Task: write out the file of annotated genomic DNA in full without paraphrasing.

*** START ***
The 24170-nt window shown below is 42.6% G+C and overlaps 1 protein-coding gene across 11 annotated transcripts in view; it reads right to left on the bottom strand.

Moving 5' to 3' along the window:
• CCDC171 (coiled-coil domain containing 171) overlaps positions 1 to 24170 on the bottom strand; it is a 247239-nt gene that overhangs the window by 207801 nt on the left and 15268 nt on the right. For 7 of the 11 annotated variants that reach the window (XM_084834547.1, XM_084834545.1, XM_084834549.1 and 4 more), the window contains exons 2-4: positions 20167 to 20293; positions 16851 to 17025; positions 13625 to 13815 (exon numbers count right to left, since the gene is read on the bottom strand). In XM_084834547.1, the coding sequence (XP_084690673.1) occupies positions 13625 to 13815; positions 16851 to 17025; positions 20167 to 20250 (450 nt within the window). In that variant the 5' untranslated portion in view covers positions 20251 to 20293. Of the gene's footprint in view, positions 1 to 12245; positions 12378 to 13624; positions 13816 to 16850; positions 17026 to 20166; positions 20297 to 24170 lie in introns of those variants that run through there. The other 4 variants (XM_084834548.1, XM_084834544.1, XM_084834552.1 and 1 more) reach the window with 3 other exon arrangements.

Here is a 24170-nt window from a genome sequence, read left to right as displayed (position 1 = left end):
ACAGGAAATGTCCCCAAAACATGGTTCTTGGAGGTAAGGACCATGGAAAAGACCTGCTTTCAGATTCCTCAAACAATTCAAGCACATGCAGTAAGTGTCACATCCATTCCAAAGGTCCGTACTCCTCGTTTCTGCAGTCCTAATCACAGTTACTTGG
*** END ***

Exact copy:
The 24170-nt window shown below is 42.6% G+C and overlaps 1 protein-coding gene across 11 annotated transcripts in view; it reads right to left on the bottom strand.

Moving 5' to 3' along the window:
• CCDC171 (coiled-coil domain containing 171) overlaps positions 1 to 24170 on the bottom strand; it is a 247239-nt gene that overhangs the window by 207801 nt on the left and 15268 nt on the right. For 7 of the 11 annotated variants that reach the window (XM_084834547.1, XM_084834545.1, XM_084834549.1 and 4 more), the window contains exons 2-4: positions 20167 to 20293; positions 16851 to 17025; positions 13625 to 13815 (exon numbers count right to left, since the gene is read on the bottom strand). In XM_084834547.1, the coding sequence (XP_084690673.1) occupies positions 13625 to 13815; positions 16851 to 17025; positions 20167 to 20250 (450 nt within the window). In that variant the 5' untranslated portion in view covers positions 20251 to 20293. Of the gene's footprint in view, positions 1 to 12245; positions 12378 to 13624; positions 13816 to 16850; positions 17026 to 20166; positions 20297 to 24170 lie in introns of those variants that run through there. The other 4 variants (XM_084834548.1, XM_084834544.1, XM_084834552.1 and 1 more) reach the window with 3 other exon arrangements.

Here is a 24170-nt window from a genome sequence, read left to right as displayed (position 1 = left end):
ACAGGAAATGTCCCCAAAACATGGTTCTTGGAGGTAAGGACCATGGAAAAGACCTGCTTTCAGATTCCTCAAACAATTCAAGCACATGCAGTAAGTGTCACATCCATTCCAAAGGTCCGTACTCCTCGTTTCTGCAGTCCTAATCACAGTTACTTGG